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← Unlocking DNA: The Center for Comparative Genomics

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Showing Revision 8 created 02/06/2018 by Molly Michelson.

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  2. Probably the most appealing part for me was answering
  3. these long-standing questions that I've had since I was a kid.
  4. Evolutionary biology helps us understand the nature around us.
  5. First and foremost I'm interested in evolutionary questions.
  6. I'm very interested in the biodiversity that we see on Earth.
  7. Everything from species identification to deep, evolutionary questions
  8. can be addressed with DNA,
  9. and the CCG provides all of the resources necessary.
  10. So if someone's out collecting birds or reptiles or whatever,
  11. they bring it to the lab and they extract the DNA.
  12. They purify the DNA and separate all the cell material from the DNA,
  13. and then you have pure DNA.
  14. Once you have pure DNA, you can do all kinds of things with it.
  15. You can sequence that gene for many different organisms
  16. and then compare them to each other and build an evolutionary history
  17. or a "family tree" for genes and species.
  18. The main platform for sequencing for the past 30 years
  19. is Sanger sequencing.
  20. With that method we look at one section of the genome at a time.
  21. With next-gen sequencing methods the data
  22. we can get is massively increased because
  23. we can do a lot of the sequencing in parallel.
  24. We have the MiSeq sequencing machine here
  25. and we can produce 25 million sequences in one read.
  26. More recently there is a third generation sequencing.
  27. Here we have an Oxford Nanopore MinION machine.
  28. So by reading those electrical signals we're able to read the DNA.
  29. It fits in my pocket. It's amazing.
  30. (laughs)
  31. Matt Van Dam is currently working on weevils using this new technology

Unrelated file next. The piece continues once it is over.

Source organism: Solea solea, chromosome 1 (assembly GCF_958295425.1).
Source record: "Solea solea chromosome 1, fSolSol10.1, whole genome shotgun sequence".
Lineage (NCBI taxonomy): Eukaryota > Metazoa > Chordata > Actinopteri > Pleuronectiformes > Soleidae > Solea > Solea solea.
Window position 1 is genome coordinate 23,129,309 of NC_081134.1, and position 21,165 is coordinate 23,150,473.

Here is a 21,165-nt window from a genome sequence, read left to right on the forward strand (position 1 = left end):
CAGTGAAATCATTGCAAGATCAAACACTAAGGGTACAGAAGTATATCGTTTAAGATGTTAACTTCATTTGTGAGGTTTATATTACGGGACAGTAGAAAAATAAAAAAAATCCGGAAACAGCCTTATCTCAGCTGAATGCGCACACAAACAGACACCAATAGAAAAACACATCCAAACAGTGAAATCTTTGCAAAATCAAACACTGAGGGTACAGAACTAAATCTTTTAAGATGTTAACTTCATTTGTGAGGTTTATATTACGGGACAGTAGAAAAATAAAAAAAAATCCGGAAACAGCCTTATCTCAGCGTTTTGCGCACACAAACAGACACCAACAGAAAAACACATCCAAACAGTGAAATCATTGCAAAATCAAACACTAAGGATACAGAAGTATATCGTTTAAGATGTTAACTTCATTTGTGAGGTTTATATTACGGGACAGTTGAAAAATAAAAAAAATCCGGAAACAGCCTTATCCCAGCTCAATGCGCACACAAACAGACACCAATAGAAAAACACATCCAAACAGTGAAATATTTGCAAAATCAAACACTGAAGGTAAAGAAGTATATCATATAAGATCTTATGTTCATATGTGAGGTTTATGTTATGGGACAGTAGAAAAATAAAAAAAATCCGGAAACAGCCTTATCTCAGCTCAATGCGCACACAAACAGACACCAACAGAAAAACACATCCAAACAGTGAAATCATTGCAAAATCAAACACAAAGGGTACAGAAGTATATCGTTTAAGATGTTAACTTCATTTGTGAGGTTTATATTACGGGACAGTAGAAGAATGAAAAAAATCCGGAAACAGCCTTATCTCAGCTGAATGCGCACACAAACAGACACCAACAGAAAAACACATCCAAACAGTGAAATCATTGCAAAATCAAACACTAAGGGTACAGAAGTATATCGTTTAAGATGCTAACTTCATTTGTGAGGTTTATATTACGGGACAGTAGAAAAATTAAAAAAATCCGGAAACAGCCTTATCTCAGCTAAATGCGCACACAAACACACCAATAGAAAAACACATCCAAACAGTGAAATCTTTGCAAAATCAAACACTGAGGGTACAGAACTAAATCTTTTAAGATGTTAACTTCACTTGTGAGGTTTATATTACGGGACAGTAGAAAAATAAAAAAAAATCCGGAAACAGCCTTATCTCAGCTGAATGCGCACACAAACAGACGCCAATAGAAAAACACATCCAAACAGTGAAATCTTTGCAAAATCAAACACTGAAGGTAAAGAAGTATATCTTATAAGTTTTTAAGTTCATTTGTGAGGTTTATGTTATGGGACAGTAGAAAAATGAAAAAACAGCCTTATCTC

32. to try to understand evolutionary history of the weevils.
  33. Weevils are a particular family of beetles.
  34. One of the problems in the genome assembly
  35. is that you have all these little bits of information.
  36. And then, sometimes, sticking them together
  37. in the right way is extremely complicated.
  38. The Nanopore does quite well for these longer reads.
  39. A group of us here at the Academy are sequencing
  40. the complete genome of the Pygmy Angelfish,
  41. and that includes all of the chromosomes,
  42. all of the mitochondria, and everything.
  43. It's very exciting work.
  44. Lauren is trying to look at which genes are active or turned on
  45. and what kind of combinations can be produced
  46. by these different genes being turned on and off.
  47. One of the craziest things is we have only characterized
  48. like 1% of scorpion venoms.
  49. A single individual scorpion might have
  50. 150 unique types of venom in its venom gland.
  51. And so it has genes to create all of these different venoms,
  52. and those venoms are highly specific.
  53. There's active research on using scorpion venom to treat cancer,
  54. to treat arthritis, to treat multiple sclerosis.
  55. So she is using something called RNA-Seq or transcriptomics,
  56. and what you do is you sequence all of the proteins,
  57. This is a way to sort of skip the whole genome sequencing
  58. and you can focus just on the RNA which is what produces the proteins.
  59. The seahorse project is something
  60. I've been involved with for many years.
  61. We've been trying to understand this very complex group.
  62. They apparently evolved very rapidly and created many different forms,
  63. so we have seahorses, pipefish, sea dragons,
  64. all these wild looking fish, and nobody really knows the relationships
  65. because they evolved and radiated very rapidly
  66. and in a very short period of time.
  67. We're using a new technology called ultra-conserved elements,
  68. and these are parts of the genome that are unchanged
  69. across hundreds of millions of years to reconstruct those branches.
  70. Our exhibits have lots of amphibians, so when we bring them in,
  71. we have to make sure that we don't spread
  72. chytrid fungus to the rest of our amphibians.
  73. If we put it in with the rest of the exhibits,
  74. they would probably all die.
  75. We essentially create these probes, which are pieces of DNA
  76. that match those unique markers to the chytrid fungus.
  77. If the probe matches, we know it has this fungus.
  78. If there is no match, then we can be pretty sure
  79. that there are no fungus infections.
  80. I think that the role of the CCG is to help every scientist
  81. answer their questions and there are very few questions
  82. you can address without genetic data.
  83. We have all of this information that's accumulated for decades
  84. by scientists and naturalists and they're depositing it
  85. in our collection with very good ecological data
  86. that's associated with it.
  87. It's very important that we can also unlock that knowledge.
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